As evident from FIG. 1, the chips are fed radially via one to four material feed(s) 5 with orifices on the periphery. As described above, the chips are precomminuted in the horizontal grinding gap and symmetrically distributed in both directions. The wood is defibrated in the adjustable grinding gap inclined to the horizontal. The ground material is then conveyed to the interior 10 of the refiner housing and evacuated at 11 together with the steam generated and directed into the space 10.
The bearings are sealed against the steam in the refiner housing by means of sealing units 115. A motor, preferably a direct current motor, of substantially lower output than the main motor, can be installed at the free shaft end 116 in order to reduce the power starting peak. By this embodiment modified in relation to known refiners, the instant refiner can be operated with numbers of revolution of up to 3,600 rpm.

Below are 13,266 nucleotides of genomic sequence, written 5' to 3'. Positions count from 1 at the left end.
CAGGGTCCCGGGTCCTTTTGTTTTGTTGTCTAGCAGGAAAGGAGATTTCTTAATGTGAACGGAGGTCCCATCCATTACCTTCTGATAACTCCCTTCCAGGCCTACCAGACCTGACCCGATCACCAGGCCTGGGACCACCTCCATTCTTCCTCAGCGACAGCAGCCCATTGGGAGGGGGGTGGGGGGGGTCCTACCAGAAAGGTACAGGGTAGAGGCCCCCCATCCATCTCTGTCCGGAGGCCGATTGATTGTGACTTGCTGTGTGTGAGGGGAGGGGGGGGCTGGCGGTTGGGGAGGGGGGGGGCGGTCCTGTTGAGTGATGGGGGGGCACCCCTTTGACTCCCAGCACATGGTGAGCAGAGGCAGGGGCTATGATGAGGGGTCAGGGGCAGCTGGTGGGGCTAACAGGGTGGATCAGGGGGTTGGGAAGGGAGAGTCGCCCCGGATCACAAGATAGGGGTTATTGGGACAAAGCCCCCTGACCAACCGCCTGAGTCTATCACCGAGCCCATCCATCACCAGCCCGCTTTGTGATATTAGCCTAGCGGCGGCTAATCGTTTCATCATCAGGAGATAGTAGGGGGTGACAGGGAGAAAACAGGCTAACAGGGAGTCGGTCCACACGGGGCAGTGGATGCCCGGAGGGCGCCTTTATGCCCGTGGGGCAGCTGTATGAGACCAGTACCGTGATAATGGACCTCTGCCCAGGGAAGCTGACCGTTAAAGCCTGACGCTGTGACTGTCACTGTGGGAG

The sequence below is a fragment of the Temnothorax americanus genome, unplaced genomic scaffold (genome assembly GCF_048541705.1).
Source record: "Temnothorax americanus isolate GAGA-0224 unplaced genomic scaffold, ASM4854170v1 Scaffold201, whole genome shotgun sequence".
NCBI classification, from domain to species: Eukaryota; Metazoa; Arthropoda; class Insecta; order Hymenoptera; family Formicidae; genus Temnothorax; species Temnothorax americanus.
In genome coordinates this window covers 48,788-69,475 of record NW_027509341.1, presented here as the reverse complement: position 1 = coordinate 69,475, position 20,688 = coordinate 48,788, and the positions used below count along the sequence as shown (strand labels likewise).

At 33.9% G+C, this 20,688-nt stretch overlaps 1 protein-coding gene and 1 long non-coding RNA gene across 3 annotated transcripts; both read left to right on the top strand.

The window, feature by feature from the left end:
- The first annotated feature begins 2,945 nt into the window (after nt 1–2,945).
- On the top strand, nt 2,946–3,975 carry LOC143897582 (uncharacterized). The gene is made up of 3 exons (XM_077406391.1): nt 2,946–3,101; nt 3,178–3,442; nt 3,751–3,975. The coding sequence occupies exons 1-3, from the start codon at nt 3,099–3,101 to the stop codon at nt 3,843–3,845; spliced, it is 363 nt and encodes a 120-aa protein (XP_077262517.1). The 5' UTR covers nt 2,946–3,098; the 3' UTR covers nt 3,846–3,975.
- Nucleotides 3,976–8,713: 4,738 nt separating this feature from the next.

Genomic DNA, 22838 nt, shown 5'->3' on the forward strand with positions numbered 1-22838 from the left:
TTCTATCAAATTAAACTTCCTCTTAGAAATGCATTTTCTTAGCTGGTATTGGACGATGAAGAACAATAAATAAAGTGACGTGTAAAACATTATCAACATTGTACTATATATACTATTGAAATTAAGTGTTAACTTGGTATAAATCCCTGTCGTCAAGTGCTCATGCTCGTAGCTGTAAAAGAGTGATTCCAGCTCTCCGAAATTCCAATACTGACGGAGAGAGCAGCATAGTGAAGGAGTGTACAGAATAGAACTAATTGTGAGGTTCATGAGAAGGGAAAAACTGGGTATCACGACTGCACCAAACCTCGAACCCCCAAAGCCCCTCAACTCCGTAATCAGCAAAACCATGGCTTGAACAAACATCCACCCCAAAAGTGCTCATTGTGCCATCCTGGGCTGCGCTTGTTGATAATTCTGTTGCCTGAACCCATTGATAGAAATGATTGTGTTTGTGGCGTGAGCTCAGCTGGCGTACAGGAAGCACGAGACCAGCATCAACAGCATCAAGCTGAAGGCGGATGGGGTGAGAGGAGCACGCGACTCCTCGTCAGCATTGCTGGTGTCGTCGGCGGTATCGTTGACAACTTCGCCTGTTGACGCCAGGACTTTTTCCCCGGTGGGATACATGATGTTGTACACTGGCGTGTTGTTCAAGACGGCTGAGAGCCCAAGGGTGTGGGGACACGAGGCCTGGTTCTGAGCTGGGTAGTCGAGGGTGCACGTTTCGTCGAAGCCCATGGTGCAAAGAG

The invention is also suitable for refiners with perpendicularly extending rotor shaft for the configuration of the grinding surfaces as well as for steam evacuation. It may be used for the comminution of other fibrous materials and possibly even of leather scraps, water or other liquids being added to the precomminuted material under certain circumstances.